'Code red for humanity': UN report gives stark warning on climate change, says wild weather events will worsen

Hundreds of top scientists released a devastating report Monday on the danger that human-caused climate change poses to the world.

Calling it "code red for humanity," the landmark report was released in Geneva by the United Nations' Intergovernmental Panel on Climate Change (IPCC).

Many of the changes seen in the world's climate are unprecedented in thousands, if not hundreds of thousands, of years, and some of the changes already set in motion – such as a rise in sea levels – are irreversible over hundreds to thousands of years, according to the report.

Wild weather events, such as storms and heat waves, are expected to worsen and become more frequent.

“Climate change is already affecting every region on Earth, in multiple ways, (and) the changes we experience will increase with additional warming,” said Panmao Zhai of the IPCC.

The evidence is clear that carbon dioxide is the main driver of climate change, even as other greenhouse gases and air pollutants play a role, the report says.

The 3,000-page report "provides an unprecedented degree of clarity about the future of our planet, and the need to reduce – and ultimately eliminate – our emissions of greenhouse gases," said Zeke Hausfather of the Breakthrough Institute, a global environmental research center.

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The report, which calls climate change clearly human-caused and “unequivocal,” makes more precise and warmer forecasts for the 21st century than it did last time it was issued, in 2013.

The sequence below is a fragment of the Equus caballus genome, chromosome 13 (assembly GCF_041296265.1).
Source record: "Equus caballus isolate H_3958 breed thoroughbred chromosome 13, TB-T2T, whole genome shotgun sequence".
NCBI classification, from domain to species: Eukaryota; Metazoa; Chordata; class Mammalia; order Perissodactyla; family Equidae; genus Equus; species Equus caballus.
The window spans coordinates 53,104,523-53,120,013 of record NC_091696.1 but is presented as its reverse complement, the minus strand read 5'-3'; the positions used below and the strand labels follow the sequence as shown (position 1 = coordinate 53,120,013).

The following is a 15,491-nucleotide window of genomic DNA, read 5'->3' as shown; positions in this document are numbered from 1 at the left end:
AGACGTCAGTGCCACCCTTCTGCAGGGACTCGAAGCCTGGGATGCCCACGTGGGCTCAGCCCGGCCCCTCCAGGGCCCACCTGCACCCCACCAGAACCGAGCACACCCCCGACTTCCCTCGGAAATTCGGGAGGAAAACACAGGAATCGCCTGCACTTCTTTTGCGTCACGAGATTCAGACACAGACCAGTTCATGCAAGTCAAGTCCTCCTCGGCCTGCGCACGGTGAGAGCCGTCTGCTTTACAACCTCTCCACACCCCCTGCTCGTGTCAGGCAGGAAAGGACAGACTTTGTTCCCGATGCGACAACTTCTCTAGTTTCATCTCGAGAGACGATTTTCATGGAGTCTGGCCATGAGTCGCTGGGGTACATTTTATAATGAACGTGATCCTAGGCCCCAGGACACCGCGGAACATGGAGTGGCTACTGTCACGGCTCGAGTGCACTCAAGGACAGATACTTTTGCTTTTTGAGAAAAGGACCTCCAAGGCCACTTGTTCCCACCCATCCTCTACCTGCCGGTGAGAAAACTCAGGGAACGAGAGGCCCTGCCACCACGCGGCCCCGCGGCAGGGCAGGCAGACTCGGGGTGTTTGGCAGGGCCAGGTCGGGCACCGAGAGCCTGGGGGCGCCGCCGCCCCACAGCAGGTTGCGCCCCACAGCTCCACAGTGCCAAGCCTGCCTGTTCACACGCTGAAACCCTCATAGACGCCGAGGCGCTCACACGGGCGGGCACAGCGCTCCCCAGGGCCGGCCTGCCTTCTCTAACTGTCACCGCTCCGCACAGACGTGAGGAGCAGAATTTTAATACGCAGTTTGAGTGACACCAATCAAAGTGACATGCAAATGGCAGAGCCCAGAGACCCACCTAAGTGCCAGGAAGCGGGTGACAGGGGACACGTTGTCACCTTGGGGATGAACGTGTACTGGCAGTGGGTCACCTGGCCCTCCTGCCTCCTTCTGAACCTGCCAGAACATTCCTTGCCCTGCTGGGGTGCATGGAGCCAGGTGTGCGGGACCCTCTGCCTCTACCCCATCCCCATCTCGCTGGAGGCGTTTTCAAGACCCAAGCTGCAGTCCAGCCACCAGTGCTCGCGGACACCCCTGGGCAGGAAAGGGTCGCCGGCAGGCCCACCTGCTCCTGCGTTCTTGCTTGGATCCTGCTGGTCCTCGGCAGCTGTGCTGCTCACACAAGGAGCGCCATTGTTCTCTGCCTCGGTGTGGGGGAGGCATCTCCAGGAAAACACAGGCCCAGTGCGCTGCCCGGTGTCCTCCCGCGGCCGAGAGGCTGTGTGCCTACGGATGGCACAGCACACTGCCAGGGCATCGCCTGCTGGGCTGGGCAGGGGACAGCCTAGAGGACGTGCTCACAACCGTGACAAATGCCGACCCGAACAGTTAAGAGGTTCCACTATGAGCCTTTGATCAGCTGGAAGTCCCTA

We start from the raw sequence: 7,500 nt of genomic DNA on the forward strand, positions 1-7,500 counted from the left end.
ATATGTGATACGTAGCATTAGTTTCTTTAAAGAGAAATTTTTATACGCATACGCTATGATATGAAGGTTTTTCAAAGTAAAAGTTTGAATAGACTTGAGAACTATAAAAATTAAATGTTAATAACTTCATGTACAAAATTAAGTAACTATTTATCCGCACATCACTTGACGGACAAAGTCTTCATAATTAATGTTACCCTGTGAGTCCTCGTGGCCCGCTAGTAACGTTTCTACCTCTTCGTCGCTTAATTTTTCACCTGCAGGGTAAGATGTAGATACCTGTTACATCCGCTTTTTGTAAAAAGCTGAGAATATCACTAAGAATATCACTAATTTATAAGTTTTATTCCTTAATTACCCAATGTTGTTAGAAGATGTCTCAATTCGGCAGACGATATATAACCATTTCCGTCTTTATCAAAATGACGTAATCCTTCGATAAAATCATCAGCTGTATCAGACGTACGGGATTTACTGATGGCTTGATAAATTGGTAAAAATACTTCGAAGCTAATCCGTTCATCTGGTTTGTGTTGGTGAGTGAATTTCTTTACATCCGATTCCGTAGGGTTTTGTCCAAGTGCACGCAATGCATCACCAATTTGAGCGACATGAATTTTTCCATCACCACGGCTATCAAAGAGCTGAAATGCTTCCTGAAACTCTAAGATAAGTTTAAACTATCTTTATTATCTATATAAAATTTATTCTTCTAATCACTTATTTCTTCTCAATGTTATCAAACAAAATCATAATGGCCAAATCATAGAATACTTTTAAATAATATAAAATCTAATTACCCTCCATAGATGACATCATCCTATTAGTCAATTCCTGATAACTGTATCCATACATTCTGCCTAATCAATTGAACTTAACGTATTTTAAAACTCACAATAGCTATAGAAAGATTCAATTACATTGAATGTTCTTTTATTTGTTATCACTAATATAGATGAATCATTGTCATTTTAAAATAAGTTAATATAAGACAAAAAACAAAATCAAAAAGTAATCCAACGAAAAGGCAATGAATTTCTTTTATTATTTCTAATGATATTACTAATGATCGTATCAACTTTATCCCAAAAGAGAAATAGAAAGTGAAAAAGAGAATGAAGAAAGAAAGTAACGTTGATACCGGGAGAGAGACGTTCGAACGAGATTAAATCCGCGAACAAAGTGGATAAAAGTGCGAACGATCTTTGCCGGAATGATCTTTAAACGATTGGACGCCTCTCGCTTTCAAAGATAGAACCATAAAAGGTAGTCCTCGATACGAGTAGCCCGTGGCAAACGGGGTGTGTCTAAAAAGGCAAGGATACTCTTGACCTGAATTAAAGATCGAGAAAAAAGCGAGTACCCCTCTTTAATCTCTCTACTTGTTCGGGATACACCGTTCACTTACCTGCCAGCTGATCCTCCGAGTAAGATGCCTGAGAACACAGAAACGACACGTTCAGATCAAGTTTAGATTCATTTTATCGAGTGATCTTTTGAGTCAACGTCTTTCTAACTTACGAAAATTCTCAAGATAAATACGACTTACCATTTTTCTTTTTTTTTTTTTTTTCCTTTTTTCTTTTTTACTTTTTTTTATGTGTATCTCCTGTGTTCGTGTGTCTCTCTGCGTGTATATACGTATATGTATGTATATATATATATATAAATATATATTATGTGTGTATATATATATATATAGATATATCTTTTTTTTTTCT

“If this IPCC report doesn’t shock you into action, it should," said Helen Mountford of the World Resources Institute, a research nonprofit organization. "The report paints a very sobering picture of the unforgiving, unimaginable world we have in store if our addiction to burning fossil fuels and destroying forests continues. One of the most striking takeaways is that we may reach 1.5°C of warming a decade earlier than the IPCC had previously found."

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Wildfires approach Kochyli beach near Limni village on the island of Evia, about 100 miles north of Athens, Greece, on Aug. 6, 2021.
Wildfires approach Kochyli beach near Limni village on the island of Evia, about 100 miles north of Athens, Greece, on Aug. 6, 2021.

Almost 200 countries have signed up to the Paris climate accord, which aims to keep global warming below 2 degrees Celsius (3.6 degrees Fahrenheit), ideally no more than 1.5 C (2.7 F), by the end of the century compared to pre-industrial times.

The report projects that in the coming decades, climate changes will increase in all regions. For 1.5 C of global warming, there will be increasing heat waves, longer warm seasons and shorter cold seasons; at 2 C of global warming, heat extremes would more often reach critical tolerance thresholds for agriculture and health, the report shows.

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“Scientists have predicted the likelihood of accelerating climate change for more than a century now – yet too often their warnings have been disregarded," said Katharine Hayhoe, chief scientist for the Nature Conservancy. "My hope is that the rigor, transparency and unprecedented urgency of this latest IPCC report will make it simply impossible to ignore."

Though many of the report’s predictions paint a grim picture of humans’ impact on the planet and the consequences that will have going forward, the IPCC also found that so-called tipping points, such as catastrophic ice sheet collapses, are “low likelihood,” though they cannot be ruled out.

The report comes three months before a major climate conference in Glasgow, Scotland.

Contributing: The Associated Press

This article originally appeared on USA TODAY: Climate change report from IPCC warns of a 'code red for humanity'